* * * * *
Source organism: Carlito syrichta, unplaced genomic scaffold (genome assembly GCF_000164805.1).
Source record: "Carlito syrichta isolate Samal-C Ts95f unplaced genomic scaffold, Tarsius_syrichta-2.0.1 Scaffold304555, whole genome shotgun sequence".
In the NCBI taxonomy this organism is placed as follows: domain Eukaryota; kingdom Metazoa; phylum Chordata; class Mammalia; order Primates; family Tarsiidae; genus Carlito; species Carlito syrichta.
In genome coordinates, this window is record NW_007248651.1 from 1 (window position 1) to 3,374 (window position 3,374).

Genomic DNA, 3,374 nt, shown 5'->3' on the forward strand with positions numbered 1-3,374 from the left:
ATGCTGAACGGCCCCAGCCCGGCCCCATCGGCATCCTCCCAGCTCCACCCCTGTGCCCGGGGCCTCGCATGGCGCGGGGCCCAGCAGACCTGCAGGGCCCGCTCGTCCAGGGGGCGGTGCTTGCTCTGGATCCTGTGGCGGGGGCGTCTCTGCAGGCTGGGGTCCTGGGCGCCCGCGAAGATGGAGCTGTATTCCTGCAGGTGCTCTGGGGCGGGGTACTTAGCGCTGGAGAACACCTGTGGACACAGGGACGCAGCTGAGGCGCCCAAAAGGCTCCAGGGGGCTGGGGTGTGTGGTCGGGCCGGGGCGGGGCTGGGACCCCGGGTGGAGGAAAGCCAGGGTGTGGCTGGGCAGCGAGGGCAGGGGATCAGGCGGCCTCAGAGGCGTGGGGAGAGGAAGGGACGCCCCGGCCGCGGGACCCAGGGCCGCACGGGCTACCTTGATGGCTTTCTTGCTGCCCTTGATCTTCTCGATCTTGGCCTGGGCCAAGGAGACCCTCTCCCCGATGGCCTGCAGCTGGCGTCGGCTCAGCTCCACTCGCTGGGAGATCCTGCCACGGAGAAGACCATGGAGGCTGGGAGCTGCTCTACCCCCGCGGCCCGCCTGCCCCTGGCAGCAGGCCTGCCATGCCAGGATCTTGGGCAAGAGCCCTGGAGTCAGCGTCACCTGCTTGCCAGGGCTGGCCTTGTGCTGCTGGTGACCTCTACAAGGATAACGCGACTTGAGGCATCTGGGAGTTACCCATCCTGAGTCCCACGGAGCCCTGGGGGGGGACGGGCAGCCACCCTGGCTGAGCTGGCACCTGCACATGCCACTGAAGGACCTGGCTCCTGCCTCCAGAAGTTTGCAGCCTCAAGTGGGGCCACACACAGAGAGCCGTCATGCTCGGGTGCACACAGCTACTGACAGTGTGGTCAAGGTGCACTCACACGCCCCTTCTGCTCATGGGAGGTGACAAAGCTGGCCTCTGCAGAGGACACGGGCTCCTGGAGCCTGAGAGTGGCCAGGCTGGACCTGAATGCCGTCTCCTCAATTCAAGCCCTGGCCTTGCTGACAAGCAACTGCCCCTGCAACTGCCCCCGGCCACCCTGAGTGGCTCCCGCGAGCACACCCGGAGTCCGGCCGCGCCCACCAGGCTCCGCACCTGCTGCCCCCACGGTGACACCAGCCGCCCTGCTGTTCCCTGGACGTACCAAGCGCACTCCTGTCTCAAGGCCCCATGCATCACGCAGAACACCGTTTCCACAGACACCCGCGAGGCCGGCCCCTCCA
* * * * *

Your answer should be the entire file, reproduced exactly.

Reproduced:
Source organism: Carlito syrichta, unplaced genomic scaffold (genome assembly GCF_000164805.1).
Source record: "Carlito syrichta isolate Samal-C Ts95f unplaced genomic scaffold, Tarsius_syrichta-2.0.1 Scaffold304555, whole genome shotgun sequence".
In the NCBI taxonomy this organism is placed as follows: domain Eukaryota; kingdom Metazoa; phylum Chordata; class Mammalia; order Primates; family Tarsiidae; genus Carlito; species Carlito syrichta.
In genome coordinates, this window is record NW_007248651.1 from 1 (window position 1) to 3,374 (window position 3,374).

Genomic DNA, 3,374 nt, shown 5'->3' on the forward strand with positions numbered 1-3,374 from the left:
ATGCTGAACGGCCCCAGCCCGGCCCCATCGGCATCCTCCCAGCTCCACCCCTGTGCCCGGGGCCTCGCATGGCGCGGGGCCCAGCAGACCTGCAGGGCCCGCTCGTCCAGGGGGCGGTGCTTGCTCTGGATCCTGTGGCGGGGGCGTCTCTGCAGGCTGGGGTCCTGGGCGCCCGCGAAGATGGAGCTGTATTCCTGCAGGTGCTCTGGGGCGGGGTACTTAGCGCTGGAGAACACCTGTGGACACAGGGACGCAGCTGAGGCGCCCAAAAGGCTCCAGGGGGCTGGGGTGTGTGGTCGGGCCGGGGCGGGGCTGGGACCCCGGGTGGAGGAAAGCCAGGGTGTGGCTGGGCAGCGAGGGCAGGGGATCAGGCGGCCTCAGAGGCGTGGGGAGAGGAAGGGACGCCCCGGCCGCGGGACCCAGGGCCGCACGGGCTACCTTGATGGCTTTCTTGCTGCCCTTGATCTTCTCGATCTTGGCCTGGGCCAAGGAGACCCTCTCCCCGATGGCCTGCAGCTGGCGTCGGCTCAGCTCCACTCGCTGGGAGATCCTGCCACGGAGAAGACCATGGAGGCTGGGAGCTGCTCTACCCCCGCGGCCCGCCTGCCCCTGGCAGCAGGCCTGCCATGCCAGGATCTTGGGCAAGAGCCCTGGAGTCAGCGTCACCTGCTTGCCAGGGCTGGCCTTGTGCTGCTGGTGACCTCTACAAGGATAACGCGACTTGAGGCATCTGGGAGTTACCCATCCTGAGTCCCACGGAGCCCTGGGGGGGGACGGGCAGCCACCCTGGCTGAGCTGGCACCTGCACATGCCACTGAAGGACCTGGCTCCTGCCTCCAGAAGTTTGCAGCCTCAAGTGGGGCCACACACAGAGAGCCGTCATGCTCGGGTGCACACAGCTACTGACAGTGTGGTCAAGGTGCACTCACACGCCCCTTCTGCTCATGGGAGGTGACAAAGCTGGCCTCTGCAGAGGACACGGGCTCCTGGAGCCTGAGAGTGGCCAGGCTGGACCTGAATGCCGTCTCCTCAATTCAAGCCCTGGCCTTGCTGACAAGCAACTGCCCCTGCAACTGCCCCCGGCCACCCTGAGTGGCTCCCGCGAGCACACCCGGAGTCCGGCCGCGCCCACCAGGCTCCGCACCTGCTGCCCCCACGGTGACACCAGCCGCCCTGCTGTTCCCTGGACGTACCAAGCGCACTCCTGTCTCAAGGCCCCATGCATCACGCAGAACACCGTTTCCACAGACACCCGCGAGGCCGGCCCCTCCA